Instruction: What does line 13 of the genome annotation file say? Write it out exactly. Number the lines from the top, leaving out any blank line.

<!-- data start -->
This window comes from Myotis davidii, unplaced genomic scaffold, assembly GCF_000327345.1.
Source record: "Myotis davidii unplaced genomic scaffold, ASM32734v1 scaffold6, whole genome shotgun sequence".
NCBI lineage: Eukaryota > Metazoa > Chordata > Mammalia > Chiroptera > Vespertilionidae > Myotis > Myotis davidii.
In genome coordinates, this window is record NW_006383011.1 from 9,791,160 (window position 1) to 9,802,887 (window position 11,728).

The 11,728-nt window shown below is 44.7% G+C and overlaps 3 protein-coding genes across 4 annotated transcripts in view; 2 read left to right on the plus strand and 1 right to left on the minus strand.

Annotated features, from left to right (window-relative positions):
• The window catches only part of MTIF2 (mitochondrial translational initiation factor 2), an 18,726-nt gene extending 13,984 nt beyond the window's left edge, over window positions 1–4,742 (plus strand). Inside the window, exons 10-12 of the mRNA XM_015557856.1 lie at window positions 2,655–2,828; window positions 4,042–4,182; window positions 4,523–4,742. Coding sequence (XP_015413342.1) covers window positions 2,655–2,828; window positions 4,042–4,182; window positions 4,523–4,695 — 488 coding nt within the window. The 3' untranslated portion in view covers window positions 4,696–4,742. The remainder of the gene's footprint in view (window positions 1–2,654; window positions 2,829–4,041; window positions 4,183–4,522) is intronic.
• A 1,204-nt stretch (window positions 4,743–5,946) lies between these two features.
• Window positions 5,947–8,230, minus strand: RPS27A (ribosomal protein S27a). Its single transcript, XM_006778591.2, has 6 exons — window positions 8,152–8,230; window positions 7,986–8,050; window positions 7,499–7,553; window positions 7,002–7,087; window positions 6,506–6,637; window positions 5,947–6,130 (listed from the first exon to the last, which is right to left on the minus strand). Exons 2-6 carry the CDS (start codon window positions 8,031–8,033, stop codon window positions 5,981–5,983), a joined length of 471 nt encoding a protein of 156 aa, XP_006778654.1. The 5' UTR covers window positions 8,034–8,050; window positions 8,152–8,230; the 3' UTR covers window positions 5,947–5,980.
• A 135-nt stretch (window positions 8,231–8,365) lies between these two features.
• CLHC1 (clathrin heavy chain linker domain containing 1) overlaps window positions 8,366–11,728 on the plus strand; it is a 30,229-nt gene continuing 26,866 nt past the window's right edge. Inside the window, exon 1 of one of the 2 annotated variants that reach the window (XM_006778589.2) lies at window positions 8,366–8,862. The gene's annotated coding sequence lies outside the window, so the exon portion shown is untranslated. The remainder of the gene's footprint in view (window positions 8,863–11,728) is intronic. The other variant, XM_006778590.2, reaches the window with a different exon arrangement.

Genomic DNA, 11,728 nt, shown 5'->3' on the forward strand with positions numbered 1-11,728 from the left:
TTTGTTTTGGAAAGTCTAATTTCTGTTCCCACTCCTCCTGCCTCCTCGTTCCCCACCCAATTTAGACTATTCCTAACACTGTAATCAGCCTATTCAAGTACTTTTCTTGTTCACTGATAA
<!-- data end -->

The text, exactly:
TTTGTTTTGGAAAGTCTAATTTCTGTTCCCACTCCTCCTGCCTCCTCGTTCCCCACCCAATTTAGACTATTCCTAACACTGTAATCAGCCTATTCAAGTACTTTTCTTGTTCACTGATAA